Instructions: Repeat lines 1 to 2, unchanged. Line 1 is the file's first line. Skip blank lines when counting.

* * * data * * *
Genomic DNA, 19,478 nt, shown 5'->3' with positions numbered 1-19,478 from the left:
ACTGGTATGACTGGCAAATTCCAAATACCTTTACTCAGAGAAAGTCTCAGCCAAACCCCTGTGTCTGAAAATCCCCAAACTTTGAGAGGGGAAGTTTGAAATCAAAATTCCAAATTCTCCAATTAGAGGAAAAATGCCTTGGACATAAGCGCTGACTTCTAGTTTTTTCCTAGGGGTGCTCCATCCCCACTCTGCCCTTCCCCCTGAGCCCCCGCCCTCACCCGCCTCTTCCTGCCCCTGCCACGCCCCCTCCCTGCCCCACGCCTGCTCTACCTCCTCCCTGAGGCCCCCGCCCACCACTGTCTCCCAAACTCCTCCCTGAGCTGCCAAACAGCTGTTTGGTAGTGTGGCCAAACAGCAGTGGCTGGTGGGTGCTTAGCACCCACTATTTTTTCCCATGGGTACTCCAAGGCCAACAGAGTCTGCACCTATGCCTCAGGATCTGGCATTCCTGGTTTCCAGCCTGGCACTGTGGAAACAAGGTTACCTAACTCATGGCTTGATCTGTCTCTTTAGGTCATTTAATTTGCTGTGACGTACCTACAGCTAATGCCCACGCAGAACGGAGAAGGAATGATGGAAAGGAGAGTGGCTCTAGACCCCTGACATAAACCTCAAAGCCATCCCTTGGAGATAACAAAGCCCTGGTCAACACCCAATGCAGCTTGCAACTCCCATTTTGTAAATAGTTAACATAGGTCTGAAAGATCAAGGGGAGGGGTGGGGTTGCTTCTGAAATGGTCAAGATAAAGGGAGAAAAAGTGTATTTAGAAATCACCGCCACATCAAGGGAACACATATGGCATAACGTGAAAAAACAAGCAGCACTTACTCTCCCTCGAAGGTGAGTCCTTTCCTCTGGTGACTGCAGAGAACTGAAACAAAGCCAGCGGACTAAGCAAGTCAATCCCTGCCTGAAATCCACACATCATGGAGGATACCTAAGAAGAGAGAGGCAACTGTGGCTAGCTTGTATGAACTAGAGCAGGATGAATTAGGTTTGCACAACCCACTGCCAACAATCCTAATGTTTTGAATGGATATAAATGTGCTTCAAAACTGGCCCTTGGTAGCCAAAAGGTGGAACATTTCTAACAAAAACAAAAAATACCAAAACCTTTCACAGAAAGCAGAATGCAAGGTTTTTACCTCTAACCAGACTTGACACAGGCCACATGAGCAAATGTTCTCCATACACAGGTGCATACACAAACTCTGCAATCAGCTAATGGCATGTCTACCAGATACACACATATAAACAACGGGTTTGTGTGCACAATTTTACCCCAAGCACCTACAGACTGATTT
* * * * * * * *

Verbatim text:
Genomic DNA, 19,478 nt, shown 5'->3' with positions numbered 1-19,478 from the left:
ACTGGTATGACTGGCAAATTCCAAATACCTTTACTCAGAGAAAGTCTCAGCCAAACCCCTGTGTCTGAAAATCCCCAAACTTTGAGAGGGGAAGTTTGAAATCAAAATTCCAAATTCTCCAATTAGAGGAAAAATGCCTTGGACATAAGCGCTGACTTCTAGTTTTTTCCTAGGGGTGCTCCATCCCCACTCTGCCCTTCCCCCTGAGCCCCCGCCCTCACCCGCCTCTTCCTGCCCCTGCCACGCCCCCTCCCTGCCCCACGCCTGCTCTACCTCCTCCCTGAGGCCCCCGCCCACCACTGTCTCCCAAACTCCTCCCTGAGCTGCCAAACAGCTGTTTGGTAGTGTGGCCAAACAGCAGTGGCTGGTGGGTGCTTAGCACCCACTATTTTTTCCCATGGGTACTCCAAGGCCAACAGAGTCTGCACCTATGCCTCAGGATCTGGCATTCCTGGTTTCCAGCCTGGCACTGTGGAAACAAGGTTACCTAACTCATGGCTTGATCTGTCTCTTTAGGTCATTTAATTTGCTGTGACGTACCTACAGCTAATGCCCACGCAGAACGGAGAAGGAATGATGGAAAGGAGAGTGGCTCTAGACCCCTGACATAAACCTCAAAGCCATCCCTTGGAGATAACAAAGCCCTGGTCAACACCCAATGCAGCTTGCAACTCCCATTTTGTAAATAGTTAACATAGGTCTGAAAGATCAAGGGGAGGGGTGGGGTTGCTTCTGAAATGGTCAAGATAAAGGGAGAAAAAGTGTATTTAGAAATCACCGCCACATCAAGGGAACACATATGGCATAACGTGAAAAAACAAGCAGCACTTACTCTCCCTCGAAGGTGAGTCCTTTCCTCTGGTGACTGCAGAGAACTGAAACAAAGCCAGCGGACTAAGCAAGTCAATCCCTGCCTGAAATCCACACATCATGGAGGATACCTAAGAAGAGAGAGGCAACTGTGGCTAGCTTGTATGAACTAGAGCAGGATGAATTAGGTTTGCACAACCCACTGCCAACAATCCTAATGTTTTGAATGGATATAAATGTGCTTCAAAACTGGCCCTTGGTAGCCAAAAGGTGGAACATTTCTAACAAAAACAAAAAATACCAAAACCTTTCACAGAAAGCAGAATGCAAGGTTTTTACCTCTAACCAGACTTGACACAGGCCACATGAGCAAATGTTCTCCATACACAGGTGCATACACAAACTCTGCAATCAGCTAATGGCATGTCTACCAGATACACACATATAAACAACGGGTTTGTGTGCACAATTTTACCCCAAGCACCTACAGACTGATTT